Building up romance

Wed, 02/15/2012 - 21:24 -- amber

You can just feel it: that special friend is also interested in you, and all what you need is the right combination of events to kindle that initial spark of attraction between you.

Asking somebody out when you intend to establish a relationship with that person in the long term is not an easy thing to do. When you find yourself in one of these cases, it's usually about someone whom you have known for a long time, and most likely, she (or he) is your friend. This article provides some hints to deal with the complex process of jumping from friendship to romance.

First of all, know the facts

There is something that-most of the times-you need to find out before taking any course of action: a good idea of how the other sees you. You might think you have perceived some undeniable signs of attraction from their side, but there are different degrees in which a person can feel attracted to a friend. There is a possibility, for instance, that they see you as a good catch, and that they are convinced you would be a terrific partner in a sentimental relationship. And still, perhaps they recognize that attractiveness as something they do not feel particularly compatible with. If you sense there is a situation like this, or any other peculiar complexity that you need to sort out, ask around and try to see where are you standing in their eyes.

The initial dates

Spending time with a long time friend cannot be an exact replica of the usual dating process. The ideal thing to do would be to set up informal dates during the first stages of the getting-closer phase: activities that do not have a clear romantic intention but that allow you to spend time together, all by your own. At some point during these initial encounters you'll feel comfortable enough to express you have feelings for that person beyond mere friendship, but it is rather advisable that you do not suggest embarking upon a relationship yet: it will only be a transition from hanging out alone to going out on dates with a clear-though moderate-romantic intention.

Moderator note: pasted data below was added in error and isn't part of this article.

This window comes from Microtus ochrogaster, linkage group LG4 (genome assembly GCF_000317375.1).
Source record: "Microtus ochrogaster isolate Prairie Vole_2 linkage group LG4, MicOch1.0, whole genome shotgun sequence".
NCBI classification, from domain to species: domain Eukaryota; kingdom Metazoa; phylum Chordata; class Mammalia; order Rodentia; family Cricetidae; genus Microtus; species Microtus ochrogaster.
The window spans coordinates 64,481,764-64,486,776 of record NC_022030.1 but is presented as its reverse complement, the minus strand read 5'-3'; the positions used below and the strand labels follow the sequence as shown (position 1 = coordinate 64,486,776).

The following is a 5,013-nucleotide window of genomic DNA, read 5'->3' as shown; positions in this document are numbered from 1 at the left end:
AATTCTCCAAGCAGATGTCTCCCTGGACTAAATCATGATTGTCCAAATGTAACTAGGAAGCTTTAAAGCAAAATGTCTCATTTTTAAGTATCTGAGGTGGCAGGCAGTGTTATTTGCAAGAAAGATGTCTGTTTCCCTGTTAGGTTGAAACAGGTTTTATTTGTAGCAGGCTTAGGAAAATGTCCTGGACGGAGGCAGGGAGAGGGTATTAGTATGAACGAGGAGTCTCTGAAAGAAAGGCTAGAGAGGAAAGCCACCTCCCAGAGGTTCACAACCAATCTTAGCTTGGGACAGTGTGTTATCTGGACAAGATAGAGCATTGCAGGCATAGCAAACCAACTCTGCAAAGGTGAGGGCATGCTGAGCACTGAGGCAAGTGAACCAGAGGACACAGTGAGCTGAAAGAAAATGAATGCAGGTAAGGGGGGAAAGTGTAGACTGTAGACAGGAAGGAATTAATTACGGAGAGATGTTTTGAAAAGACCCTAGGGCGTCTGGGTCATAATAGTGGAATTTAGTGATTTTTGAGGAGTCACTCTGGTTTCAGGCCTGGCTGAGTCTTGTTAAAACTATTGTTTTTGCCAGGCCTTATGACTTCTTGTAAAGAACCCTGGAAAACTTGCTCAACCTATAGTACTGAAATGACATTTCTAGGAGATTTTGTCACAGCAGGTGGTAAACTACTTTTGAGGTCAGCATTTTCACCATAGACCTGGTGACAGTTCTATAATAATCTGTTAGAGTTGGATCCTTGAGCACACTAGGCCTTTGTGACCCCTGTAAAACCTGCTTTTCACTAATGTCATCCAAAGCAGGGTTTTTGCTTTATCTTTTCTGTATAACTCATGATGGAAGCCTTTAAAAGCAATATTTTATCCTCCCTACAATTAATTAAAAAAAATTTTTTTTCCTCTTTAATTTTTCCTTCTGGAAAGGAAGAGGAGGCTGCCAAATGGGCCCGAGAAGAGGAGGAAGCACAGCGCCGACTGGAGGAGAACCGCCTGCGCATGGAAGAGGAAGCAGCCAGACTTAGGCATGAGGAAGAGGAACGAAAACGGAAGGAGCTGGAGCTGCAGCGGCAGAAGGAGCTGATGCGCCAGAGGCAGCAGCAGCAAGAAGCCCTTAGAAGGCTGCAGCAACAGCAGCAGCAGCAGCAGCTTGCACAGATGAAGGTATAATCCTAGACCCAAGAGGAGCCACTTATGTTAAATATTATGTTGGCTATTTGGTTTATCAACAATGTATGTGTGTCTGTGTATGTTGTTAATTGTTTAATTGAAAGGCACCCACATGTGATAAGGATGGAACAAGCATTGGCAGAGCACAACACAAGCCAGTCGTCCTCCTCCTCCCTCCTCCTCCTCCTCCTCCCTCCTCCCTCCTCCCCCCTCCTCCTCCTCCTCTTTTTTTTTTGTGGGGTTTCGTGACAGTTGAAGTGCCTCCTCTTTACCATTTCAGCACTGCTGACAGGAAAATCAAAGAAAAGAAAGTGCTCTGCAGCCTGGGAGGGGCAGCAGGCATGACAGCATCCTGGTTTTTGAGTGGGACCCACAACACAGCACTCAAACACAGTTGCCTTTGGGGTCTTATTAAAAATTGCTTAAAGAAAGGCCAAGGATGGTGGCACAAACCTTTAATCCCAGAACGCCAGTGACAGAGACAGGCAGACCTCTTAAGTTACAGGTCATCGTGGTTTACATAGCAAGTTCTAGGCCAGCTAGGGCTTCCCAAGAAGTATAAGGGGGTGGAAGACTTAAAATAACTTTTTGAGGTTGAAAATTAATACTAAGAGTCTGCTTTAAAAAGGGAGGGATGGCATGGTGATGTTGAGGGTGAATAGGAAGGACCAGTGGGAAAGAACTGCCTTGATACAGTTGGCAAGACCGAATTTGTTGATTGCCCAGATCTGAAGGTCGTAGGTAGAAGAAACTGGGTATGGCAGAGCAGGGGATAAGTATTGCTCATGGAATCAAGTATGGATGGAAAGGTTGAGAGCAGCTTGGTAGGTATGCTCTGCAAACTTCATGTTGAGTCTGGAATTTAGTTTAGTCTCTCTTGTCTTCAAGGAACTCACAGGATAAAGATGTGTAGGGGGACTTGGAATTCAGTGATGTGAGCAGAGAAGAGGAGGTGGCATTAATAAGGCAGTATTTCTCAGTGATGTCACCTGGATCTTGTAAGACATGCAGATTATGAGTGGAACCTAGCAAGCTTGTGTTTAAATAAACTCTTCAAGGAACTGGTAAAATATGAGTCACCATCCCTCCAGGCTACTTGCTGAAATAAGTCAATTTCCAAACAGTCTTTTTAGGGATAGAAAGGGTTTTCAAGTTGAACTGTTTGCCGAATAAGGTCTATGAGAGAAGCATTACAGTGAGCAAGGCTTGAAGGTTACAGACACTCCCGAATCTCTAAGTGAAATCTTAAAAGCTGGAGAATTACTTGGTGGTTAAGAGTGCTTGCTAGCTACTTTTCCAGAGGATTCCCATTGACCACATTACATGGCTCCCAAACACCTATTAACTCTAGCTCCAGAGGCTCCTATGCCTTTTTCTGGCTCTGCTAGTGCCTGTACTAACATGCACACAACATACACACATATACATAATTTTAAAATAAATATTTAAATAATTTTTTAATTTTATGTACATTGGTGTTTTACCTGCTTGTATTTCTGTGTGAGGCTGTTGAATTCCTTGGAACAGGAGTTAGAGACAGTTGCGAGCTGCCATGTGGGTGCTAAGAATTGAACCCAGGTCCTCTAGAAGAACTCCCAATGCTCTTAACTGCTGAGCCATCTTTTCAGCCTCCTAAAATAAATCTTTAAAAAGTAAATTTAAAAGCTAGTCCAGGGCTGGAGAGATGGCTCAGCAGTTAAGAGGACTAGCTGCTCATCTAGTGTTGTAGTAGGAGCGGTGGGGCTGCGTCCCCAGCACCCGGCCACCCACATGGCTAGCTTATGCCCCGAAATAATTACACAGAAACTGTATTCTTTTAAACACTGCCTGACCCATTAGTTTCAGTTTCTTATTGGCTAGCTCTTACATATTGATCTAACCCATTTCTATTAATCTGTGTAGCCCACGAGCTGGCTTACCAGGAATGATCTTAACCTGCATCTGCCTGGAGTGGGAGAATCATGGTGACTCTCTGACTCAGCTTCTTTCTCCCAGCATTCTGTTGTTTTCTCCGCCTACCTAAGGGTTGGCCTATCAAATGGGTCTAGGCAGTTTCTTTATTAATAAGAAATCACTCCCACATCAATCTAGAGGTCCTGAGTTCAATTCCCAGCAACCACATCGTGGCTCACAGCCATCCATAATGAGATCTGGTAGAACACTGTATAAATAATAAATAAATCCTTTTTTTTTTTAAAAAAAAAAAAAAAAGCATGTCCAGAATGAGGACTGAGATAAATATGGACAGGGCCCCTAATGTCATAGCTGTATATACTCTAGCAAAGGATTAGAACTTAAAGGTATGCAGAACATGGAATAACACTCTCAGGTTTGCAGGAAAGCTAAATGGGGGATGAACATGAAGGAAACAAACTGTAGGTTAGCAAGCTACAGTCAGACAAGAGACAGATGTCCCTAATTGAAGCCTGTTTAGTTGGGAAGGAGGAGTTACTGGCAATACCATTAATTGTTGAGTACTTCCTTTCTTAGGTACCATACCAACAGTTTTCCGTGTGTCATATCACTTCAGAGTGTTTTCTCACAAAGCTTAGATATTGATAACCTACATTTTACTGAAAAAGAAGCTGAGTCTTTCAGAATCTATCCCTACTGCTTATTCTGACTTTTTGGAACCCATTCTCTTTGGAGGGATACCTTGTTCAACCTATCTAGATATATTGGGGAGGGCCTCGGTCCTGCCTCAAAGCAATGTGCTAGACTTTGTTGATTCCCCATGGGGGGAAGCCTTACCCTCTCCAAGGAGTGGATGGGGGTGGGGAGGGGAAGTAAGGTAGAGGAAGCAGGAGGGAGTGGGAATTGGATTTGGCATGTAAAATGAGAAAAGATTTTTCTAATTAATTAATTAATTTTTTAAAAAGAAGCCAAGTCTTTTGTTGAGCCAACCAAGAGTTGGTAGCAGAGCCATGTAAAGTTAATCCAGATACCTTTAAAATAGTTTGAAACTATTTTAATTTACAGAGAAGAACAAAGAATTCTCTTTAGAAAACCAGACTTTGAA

Avoid overwhelming attention

It is perfectly understandable that you will want to have some specific gestures toward this friend you've just started dating: paying for their dinner, buying them small presents, perhaps even baking something for them. It is likewise only natural that you'll seek any opportunity to spend time with a person who's becoming increasingly important to you, and thus, you might find yourself setting up dates (or simply casual encounters) a little too often. You need to understand you both need to learn how you are going to look at each other after the time you've spent as friends, so if you draw too many elements to the gameboard you may just be creating confusion. Keep your head cool and stay close without stepping over the line of what seems natural for both of you. This might sound hard, but if you are really close without imposing yourself, you can follow the other's lead to decide how much you want to start sharing at each point down the road.

When situation is ripe, don't go double-checking

One small disadvantage of the transition from friends to couple is that a romantic relationship often involves moments of wordless interaction, but you will feel so familiar around the other person that you might just keep on talking at inappropriate times. This is the final, yet very important step to take: knowing when to leave thoughts behind. When the atmosphere between both of you is so romantic that a kiss seems natural at any time, don't go around asking indirect questions to make sure! Just be gentle and confident, and things are likely to flow along a wonderful course.

amber's picture
Amber Hoffman

I am writer and editor at Bedroom Stories online magazine, writing about sexual relationships and better understanding our lives. Feel free to contact me at [email protected]